A while back I mentioned a number of likely-looking cheap Chinese OEM Android tablets on Amazon that might work as potential alternatives to the Fire if you wanted something more open. However, it turns out that those cheap tablets have another drawback apart from being cheaply-made: they often contain malware.
The International Business Times reports that security researchers from Cheetah Mobile Security Lab have examined a number of Chinese OEM tablets offered for sale on Amazon sites in countries all over the world, and discovered that over 30 of them contain a trojan called Cloudsota, baked into the tablet at the operating system level so it can’t be removed—it returns when the tablet is rebooted. The researchers complained to Amazon about each tablet, but later found that many of them were still being sold. Caveat emptor.
It may not be all 30, but based on the research from Cheetah Mobile Security Lab and our searches on Amazon, we have compiled a list of Android tablet brands currently being listed on Amazon that online shoppers everywhere should definitely avoid purchasing:
Fusion5, Tagital, Rockchip, Yuntab, WonderMedia, Allwinner, SoftWinners, JYJ, JEJA and NATPC.
You will find these brands listed either within the URL listing title in search results, or within the full listing title on the product page, or listed as the seller’s name, which is beneath the listing title.
It’s a little confusing whether the brand name refers to just the tablet or the CPU (one of the tablets I mentioned in that prior post was a Dragon Touch brand tablet with an Allwinner CPU), but to be on the safe side, you should probably avoid any tablet with those brand names appearing anywhere within it. Furthermore, you should probably examine the reviews of even tablets that don’t have those brand names in them, because if someone does run into a trojan problem, they’ll likely say so.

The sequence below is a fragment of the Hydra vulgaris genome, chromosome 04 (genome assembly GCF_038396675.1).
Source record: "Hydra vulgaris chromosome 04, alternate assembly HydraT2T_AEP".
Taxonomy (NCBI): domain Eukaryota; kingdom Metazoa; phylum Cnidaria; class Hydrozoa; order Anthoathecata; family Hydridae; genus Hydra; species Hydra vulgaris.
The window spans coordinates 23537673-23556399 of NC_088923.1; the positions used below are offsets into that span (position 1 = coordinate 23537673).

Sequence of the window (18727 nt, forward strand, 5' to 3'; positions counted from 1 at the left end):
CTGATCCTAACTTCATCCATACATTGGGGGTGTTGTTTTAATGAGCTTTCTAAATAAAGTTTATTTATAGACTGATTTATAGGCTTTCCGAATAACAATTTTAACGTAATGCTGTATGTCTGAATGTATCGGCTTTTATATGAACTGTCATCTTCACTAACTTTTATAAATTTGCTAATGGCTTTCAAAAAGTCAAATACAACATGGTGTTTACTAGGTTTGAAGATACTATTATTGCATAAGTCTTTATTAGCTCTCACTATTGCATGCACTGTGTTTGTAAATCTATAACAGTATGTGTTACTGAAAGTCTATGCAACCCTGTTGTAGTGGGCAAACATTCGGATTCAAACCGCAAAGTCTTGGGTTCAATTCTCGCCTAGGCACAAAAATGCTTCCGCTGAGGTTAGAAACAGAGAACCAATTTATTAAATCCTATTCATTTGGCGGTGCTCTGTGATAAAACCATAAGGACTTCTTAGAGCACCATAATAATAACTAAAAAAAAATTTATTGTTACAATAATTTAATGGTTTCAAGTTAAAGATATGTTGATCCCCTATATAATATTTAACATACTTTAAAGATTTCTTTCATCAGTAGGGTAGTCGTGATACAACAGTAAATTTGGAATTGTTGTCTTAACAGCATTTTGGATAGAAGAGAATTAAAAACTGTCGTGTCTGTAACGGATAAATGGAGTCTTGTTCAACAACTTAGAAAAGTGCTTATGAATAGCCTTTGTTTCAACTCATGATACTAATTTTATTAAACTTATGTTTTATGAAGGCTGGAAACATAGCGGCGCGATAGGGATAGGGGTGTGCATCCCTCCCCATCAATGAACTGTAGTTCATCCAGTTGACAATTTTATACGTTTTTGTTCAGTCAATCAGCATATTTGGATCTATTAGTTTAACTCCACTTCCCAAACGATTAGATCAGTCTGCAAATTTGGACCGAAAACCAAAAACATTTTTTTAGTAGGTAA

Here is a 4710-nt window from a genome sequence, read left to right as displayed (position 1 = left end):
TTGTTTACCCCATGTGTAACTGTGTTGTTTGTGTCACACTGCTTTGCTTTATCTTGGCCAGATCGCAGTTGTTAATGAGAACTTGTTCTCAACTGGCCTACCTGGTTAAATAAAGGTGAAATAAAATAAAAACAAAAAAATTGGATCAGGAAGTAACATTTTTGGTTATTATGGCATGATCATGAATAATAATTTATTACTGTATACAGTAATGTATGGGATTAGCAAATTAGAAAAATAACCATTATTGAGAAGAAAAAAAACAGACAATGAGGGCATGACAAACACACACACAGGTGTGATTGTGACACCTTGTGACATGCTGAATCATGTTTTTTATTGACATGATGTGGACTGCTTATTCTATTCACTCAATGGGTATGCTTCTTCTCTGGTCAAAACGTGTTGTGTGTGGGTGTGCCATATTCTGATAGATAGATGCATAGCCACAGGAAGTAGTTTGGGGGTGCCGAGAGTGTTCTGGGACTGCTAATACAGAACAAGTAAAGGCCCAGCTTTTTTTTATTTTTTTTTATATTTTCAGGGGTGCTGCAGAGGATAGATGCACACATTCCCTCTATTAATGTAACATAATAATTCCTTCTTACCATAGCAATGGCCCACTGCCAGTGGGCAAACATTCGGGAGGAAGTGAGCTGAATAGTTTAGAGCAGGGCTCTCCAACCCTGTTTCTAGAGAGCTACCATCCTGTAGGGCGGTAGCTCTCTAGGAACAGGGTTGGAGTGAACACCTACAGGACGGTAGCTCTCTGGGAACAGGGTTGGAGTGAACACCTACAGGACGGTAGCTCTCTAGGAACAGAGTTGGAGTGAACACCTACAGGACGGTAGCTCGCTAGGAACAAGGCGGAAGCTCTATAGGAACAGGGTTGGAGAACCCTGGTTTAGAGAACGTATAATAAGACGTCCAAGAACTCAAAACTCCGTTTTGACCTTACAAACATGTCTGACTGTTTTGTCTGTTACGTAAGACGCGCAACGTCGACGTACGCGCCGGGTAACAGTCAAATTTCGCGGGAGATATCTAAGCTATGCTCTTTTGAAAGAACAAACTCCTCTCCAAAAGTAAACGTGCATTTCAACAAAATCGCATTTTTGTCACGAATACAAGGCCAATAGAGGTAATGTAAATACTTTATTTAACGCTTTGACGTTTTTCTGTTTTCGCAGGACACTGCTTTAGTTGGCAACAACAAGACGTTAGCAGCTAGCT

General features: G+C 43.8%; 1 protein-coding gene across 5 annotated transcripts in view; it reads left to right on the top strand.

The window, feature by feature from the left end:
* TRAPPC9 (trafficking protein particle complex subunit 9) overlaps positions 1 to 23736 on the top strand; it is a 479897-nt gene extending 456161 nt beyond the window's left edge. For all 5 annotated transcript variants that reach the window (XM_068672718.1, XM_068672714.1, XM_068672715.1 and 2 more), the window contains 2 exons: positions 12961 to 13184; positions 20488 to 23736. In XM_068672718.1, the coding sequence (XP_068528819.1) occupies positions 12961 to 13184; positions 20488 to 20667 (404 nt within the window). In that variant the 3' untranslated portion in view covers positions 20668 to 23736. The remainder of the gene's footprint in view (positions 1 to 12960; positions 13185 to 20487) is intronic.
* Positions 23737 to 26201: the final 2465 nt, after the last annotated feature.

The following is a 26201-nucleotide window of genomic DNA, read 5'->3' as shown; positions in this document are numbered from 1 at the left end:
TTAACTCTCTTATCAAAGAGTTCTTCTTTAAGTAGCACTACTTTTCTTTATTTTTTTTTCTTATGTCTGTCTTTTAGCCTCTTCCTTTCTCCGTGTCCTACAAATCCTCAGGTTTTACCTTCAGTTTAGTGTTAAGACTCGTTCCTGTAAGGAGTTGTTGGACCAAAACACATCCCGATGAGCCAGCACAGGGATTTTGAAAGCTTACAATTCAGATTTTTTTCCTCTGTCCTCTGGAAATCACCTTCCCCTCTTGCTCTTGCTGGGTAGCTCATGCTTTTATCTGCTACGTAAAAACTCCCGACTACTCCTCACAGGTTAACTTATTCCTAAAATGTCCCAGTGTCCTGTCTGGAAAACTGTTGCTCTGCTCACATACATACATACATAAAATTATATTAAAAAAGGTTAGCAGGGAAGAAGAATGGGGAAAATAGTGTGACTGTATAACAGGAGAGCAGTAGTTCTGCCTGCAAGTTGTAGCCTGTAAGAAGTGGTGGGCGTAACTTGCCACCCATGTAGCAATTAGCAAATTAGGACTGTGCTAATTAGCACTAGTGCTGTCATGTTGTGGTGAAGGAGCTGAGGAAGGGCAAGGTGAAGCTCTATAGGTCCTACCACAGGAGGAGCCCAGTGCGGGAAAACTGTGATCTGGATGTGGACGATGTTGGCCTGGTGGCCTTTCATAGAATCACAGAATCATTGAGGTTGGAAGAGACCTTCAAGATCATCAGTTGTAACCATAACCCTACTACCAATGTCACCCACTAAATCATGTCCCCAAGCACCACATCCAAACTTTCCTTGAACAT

But even so, there’s no guarantee that any Chinese OEM tablet isn’t infected—it could just be that none of the people hit by it have posted reviews about it. Are you really willing to take the chance that you’ll get exactly what you pay for? I withdraw any recommendation I might have made to buy a cheap Chinese OEM tablet. It’s just not worth the risk, especially since there is now a more-reliable just-as-cheap alternative.
To my mind, the best solution for someone looking for a cheap tablet now is probably just to go with Amazon’s own brand of hardware. Regardless of whether you think Amazon is an evil empire out to take over the publishing world, you can’t deny that its $50 Fire is both cheap and trustworthy. It’s considerably more reliable than some unknown no-brand from China, especially if you install the Play Store and Google apps on it, or even root it outright to put a new operating system on. And you can rely on it not to contain malware (unless you think Amazon’s “Special Offers” qualify).
Better not take chances with cheap, unknown hardware. At least you know the worst Amazon can do is try to sell you something.
I suggest everyone not to use products from communist China.
@R, oops, too late
[…] su Fire hasta que la protesta pública hizo que revirtiera la decisión. Sabemos también que una gran cantidad de dispositivos Android chinos baratos vienen pre-cargados con malware de fábric…Las PCs baratas pueden ser tan malas, cuando parte de su coste está subvencionado por software de […]
Wow, I’ve been translated into Spanish. Neat. But is it a good translation, or did someone just plug it into Google?
I’m on my 4th unbranded Chinese tablet, they have all been good and reliable, with no problems fro malware or Trojans, or anything else, I think the bloke who wrote this article may be biased towards the more expensive name.